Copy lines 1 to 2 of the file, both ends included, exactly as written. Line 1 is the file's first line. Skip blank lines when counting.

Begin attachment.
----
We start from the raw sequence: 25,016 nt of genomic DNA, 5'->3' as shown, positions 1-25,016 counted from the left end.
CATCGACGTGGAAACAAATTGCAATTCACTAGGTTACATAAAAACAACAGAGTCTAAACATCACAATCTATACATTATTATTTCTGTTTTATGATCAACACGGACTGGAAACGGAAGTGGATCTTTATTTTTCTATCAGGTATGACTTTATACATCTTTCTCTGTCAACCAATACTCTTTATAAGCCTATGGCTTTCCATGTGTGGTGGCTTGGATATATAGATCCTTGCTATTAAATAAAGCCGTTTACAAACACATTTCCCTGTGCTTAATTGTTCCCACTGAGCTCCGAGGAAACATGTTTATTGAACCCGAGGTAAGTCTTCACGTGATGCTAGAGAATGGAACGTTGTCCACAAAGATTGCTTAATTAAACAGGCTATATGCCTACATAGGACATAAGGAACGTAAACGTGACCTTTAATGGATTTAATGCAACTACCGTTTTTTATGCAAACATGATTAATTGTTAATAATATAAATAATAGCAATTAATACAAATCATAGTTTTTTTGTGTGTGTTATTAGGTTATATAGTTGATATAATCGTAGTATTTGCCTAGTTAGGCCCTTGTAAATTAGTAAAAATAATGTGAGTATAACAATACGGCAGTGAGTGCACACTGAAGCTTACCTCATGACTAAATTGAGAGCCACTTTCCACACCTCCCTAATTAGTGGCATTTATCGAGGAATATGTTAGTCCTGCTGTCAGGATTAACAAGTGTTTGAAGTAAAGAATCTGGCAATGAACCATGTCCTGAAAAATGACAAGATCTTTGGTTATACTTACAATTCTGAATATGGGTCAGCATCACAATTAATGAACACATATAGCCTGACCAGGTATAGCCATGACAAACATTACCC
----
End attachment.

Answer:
We start from the raw sequence: 25,016 nt of genomic DNA, 5'->3' as shown, positions 1-25,016 counted from the left end.
CATCGACGTGGAAACAAATTGCAATTCACTAGGTTACATAAAAACAACAGAGTCTAAACATCACAATCTATACATTATTATTTCTGTTTTATGATCAACACGGACTGGAAACGGAAGTGGATCTTTATTTTTCTATCAGGTATGACTTTATACATCTTTCTCTGTCAACCAATACTCTTTATAAGCCTATGGCTTTCCATGTGTGGTGGCTTGGATATATAGATCCTTGCTATTAAATAAAGCCGTTTACAAACACATTTCCCTGTGCTTAATTGTTCCCACTGAGCTCCGAGGAAACATGTTTATTGAACCCGAGGTAAGTCTTCACGTGATGCTAGAGAATGGAACGTTGTCCACAAAGATTGCTTAATTAAACAGGCTATATGCCTACATAGGACATAAGGAACGTAAACGTGACCTTTAATGGATTTAATGCAACTACCGTTTTTTATGCAAACATGATTAATTGTTAATAATATAAATAATAGCAATTAATACAAATCATAGTTTTTTTGTGTGTGTTATTAGGTTATATAGTTGATATAATCGTAGTATTTGCCTAGTTAGGCCCTTGTAAATTAGTAAAAATAATGTGAGTATAACAATACGGCAGTGAGTGCACACTGAAGCTTACCTCATGACTAAATTGAGAGCCACTTTCCACACCTCCCTAATTAGTGGCATTTATCGAGGAATATGTTAGTCCTGCTGTCAGGATTAACAAGTGTTTGAAGTAAAGAATCTGGCAATGAACCATGTCCTGAAAAATGACAAGATCTTTGGTTATACTTACAATTCTGAATATGGGTCAGCATCACAATTAATGAACACATATAGCCTGACCAGGTATAGCCATGACAAACATTACCC